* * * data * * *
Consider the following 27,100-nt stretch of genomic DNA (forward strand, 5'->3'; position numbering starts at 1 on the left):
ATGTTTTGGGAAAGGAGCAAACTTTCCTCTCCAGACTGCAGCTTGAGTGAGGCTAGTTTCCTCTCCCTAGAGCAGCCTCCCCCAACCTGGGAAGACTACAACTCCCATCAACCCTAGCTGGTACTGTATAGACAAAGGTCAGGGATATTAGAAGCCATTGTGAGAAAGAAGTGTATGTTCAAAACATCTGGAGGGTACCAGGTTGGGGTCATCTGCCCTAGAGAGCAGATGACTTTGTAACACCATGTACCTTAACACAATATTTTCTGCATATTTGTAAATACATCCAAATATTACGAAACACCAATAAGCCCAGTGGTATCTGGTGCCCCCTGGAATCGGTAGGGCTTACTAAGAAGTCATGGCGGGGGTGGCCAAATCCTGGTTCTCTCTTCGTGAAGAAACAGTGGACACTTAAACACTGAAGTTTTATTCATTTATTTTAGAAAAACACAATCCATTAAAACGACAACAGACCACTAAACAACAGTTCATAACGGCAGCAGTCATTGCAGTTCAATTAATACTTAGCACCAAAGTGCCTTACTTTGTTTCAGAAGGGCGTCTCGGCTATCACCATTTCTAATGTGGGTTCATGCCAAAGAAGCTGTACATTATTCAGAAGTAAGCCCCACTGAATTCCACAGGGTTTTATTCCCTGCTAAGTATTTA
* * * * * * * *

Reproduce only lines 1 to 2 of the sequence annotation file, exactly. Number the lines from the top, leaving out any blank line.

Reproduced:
Consider the following 27,100-nt stretch of genomic DNA (forward strand, 5'->3'; position numbering starts at 1 on the left):
ATGTTTTGGGAAAGGAGCAAACTTTCCTCTCCAGACTGCAGCTTGAGTGAGGCTAGTTTCCTCTCCCTAGAGCAGCCTCCCCCAACCTGGGAAGACTACAACTCCCATCAACCCTAGCTGGTACTGTATAGACAAAGGTCAGGGATATTAGAAGCCATTGTGAGAAAGAAGTGTATGTTCAAAACATCTGGAGGGTACCAGGTTGGGGTCATCTGCCCTAGAGAGCAGATGACTTTGTAACACCATGTACCTTAACACAATATTTTCTGCATATTTGTAAATACATCCAAATATTACGAAACACCAATAAGCCCAGTGGTATCTGGTGCCCCCTGGAATCGGTAGGGCTTACTAAGAAGTCATGGCGGGGGTGGCCAAATCCTGGTTCTCTCTTCGTGAAGAAACAGTGGACACTTAAACACTGAAGTTTTATTCATTTATTTTAGAAAAACACAATCCATTAAAACGACAACAGACCACTAAACAACAGTTCATAACGGCAGCAGTCATTGCAGTTCAATTAATACTTAGCACCAAAGTGCCTTACTTTGTTTCAGAAGGGCGTCTCGGCTATCACCATTTCTAATGTGGGTTCATGCCAAAGAAGCTGTACATTATTCAGAAGTAAGCCCCACTGAATTCCACAGGGTTTTATTCCCTGCTAAGTATTTA